Diversity initiatives at work can be a checkbox exercise. Reflecting on the issues that women face in the workplace today, here are my thoughts on how to take matters in your own hands without having politics take over your work life.
And although I've been inspired to write this by my recent conversations with women, I like to think that the same principles apply to anyone.
As I reflect on the week just passed, I think back to all the stories I heard over the last few days. In coaching sessions, meeting new clients, and even talking to friends.
Everywhere around me are stories of ambitious women who want to progress in their careers, but are finding it hard to do so.
What gets in the way? A mixture of: politics of promotions, more or less subtle gender bias, the challenges of childcare, and their own self-doubt.
The proportions of these ingredients vary, but the cocktail is always potent.
I bet you have your own story too.
There is so much talk about diversity but the majority of companies are checking a box. Managers make empty promises under the spotlight of a diversity event but when they go back to the office they fall into the same old habits.
Just like that new year gym goer come February the 1st.
I once had the pleasure to work with a leader who set himself a goal of becoming a diversity role model. He was authentic in how he approached it and the effects were inspirational for people around him.
But let’s face it, we can't rely on finding a unicorn of a boss like that. And if no one can create the perfect conditions for us to flourish at work, the only way is to create them ourselves.
If you’d like to reflect on how to do this for yourself, I have 3 questions to help:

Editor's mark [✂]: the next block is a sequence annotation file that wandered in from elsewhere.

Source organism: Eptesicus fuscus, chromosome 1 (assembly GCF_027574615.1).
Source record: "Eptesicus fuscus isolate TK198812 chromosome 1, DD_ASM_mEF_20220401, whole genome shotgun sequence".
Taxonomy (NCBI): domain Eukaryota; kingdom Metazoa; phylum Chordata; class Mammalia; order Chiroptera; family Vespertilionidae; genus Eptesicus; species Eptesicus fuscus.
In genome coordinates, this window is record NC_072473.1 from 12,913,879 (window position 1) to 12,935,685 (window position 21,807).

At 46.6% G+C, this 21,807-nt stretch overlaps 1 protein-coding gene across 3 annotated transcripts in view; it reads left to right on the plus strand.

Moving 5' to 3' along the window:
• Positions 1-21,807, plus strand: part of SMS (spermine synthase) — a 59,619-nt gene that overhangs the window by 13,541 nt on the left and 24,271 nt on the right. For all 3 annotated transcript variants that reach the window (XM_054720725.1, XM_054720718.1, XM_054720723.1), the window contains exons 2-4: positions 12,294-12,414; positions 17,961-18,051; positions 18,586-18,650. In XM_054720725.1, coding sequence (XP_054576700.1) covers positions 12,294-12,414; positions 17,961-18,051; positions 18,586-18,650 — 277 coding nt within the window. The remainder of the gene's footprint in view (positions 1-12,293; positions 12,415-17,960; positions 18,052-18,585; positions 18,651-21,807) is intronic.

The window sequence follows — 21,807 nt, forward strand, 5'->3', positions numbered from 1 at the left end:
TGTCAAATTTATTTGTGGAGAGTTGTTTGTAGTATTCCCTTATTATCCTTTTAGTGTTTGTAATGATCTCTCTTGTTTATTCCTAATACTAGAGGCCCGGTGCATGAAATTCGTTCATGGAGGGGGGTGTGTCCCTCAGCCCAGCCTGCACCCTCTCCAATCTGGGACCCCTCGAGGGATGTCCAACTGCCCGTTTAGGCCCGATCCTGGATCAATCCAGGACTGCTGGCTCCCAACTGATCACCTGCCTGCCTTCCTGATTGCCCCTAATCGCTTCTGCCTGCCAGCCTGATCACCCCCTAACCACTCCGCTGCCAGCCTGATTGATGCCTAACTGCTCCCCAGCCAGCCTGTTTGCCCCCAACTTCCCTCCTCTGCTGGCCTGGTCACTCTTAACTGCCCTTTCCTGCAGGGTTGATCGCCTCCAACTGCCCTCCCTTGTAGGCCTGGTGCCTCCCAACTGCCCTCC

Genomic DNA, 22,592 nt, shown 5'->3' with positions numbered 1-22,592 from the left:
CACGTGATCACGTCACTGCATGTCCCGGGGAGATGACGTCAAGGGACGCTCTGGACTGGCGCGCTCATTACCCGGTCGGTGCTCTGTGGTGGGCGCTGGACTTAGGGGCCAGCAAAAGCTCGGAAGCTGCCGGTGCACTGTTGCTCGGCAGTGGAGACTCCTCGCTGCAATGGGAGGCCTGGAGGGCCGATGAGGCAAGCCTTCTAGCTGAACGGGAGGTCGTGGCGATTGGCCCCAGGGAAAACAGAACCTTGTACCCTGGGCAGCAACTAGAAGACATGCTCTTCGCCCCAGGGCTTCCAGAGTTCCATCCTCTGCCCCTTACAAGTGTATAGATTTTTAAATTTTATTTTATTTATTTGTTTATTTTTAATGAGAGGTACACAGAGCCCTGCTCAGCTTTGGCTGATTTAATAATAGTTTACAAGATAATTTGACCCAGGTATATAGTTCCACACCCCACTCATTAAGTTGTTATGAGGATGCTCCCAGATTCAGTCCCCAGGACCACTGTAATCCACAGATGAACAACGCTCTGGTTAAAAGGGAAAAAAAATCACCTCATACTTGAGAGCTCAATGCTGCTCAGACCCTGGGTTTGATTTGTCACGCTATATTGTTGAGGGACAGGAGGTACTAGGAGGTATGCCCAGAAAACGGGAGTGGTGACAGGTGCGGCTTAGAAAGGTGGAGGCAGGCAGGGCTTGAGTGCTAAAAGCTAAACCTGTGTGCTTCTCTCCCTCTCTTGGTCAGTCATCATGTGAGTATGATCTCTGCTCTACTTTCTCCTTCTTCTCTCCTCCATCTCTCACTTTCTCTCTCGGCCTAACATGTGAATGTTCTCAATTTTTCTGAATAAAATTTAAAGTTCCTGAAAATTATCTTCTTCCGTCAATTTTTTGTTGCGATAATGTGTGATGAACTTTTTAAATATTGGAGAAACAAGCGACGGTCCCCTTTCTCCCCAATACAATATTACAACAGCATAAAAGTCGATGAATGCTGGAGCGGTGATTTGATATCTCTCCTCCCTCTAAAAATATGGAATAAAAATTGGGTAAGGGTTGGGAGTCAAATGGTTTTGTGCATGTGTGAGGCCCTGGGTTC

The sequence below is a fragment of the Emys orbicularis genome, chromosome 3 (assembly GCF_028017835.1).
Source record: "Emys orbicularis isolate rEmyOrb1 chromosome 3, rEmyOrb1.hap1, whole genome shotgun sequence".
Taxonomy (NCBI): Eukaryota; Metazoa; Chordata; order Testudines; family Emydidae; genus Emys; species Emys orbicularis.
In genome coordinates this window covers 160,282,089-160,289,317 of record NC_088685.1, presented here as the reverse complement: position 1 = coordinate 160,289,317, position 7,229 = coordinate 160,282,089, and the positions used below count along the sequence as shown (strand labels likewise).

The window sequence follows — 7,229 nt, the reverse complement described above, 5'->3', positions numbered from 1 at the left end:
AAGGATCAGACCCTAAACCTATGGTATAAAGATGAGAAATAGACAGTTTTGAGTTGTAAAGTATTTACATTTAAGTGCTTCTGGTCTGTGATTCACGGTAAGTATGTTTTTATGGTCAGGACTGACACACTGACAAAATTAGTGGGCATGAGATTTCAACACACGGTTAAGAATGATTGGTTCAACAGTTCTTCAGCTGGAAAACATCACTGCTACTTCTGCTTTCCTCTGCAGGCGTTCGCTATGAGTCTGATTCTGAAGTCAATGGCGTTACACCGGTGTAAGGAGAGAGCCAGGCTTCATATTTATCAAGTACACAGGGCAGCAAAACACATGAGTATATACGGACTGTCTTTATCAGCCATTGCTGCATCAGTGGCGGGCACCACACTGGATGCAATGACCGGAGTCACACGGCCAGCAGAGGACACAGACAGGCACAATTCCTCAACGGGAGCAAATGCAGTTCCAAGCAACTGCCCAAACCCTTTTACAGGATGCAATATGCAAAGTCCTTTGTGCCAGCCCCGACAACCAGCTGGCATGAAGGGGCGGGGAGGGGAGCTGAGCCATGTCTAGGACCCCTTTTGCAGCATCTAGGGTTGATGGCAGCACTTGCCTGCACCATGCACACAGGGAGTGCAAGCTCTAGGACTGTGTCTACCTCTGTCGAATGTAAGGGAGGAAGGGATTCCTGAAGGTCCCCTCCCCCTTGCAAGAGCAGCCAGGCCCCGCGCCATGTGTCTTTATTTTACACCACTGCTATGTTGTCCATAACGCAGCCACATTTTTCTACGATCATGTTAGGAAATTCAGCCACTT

1. How aware are you of how others perceive you?
When you don’t get the career results you deserve, it pays off build more awareness. Even if you are getting feedback, you may or may not find it believable or useful. But there is almost always a second layer of understanding which is harder to get - the picture of how others see you.
However unfair, some of it may be out of your control - based on people's own bias and assumptions they make about you. But it pays off to be brave and find out what it is by seeking feedback or getting help from a mentor or someone you trust at work.
From there you can decide if you want to put the effort in to change it, or if you'd rather move on.
2. Are you creating enough space for being strategic?
Us women like to get things done. Many of us see networking and taking the time to form strategic alliances as a distraction. After all, that long 'to do' list won’t take care of itself.
You probably heard of the 80-20 rule that says that 20% of our actions create 80% of results.
Do you know what your strategic 20% is?
If you have a strong work ethic, I'm sure you do the non-strategic 80% really well. This is why your team loves you. But 80% is enough - don't make it 100%.
Create space for what makes you truly shine.
3. Do the right people know what you’re good at?
Branding is being known by the right people for what you're good at. I like to think of it as what people say about you when you're not in the room.
In the context of a career, it's not enough for your boss to be your advocate.
Actually - it can be risky to put your career into the hands of a single flawed, biased and distracted human (as we all are).
So who are the other people that need to know about your brilliance? How can you give them a chance to get to know you and experience your talents first hand?
To sum it up
You don't need to play dirty office politics to get that pay rise or promotion.
But leaving it all to chance is unlikely to pay off either.
You may think that these questions are not rocket science, and it's true - they aren't. But just as with healthy eating, it's not enough to know what's good for us, it's just the first step. Build an objective perspective of how to best position yourself given the reality of your workplace.
If you would like help with how to go about this, contact me to arrange an introductory session.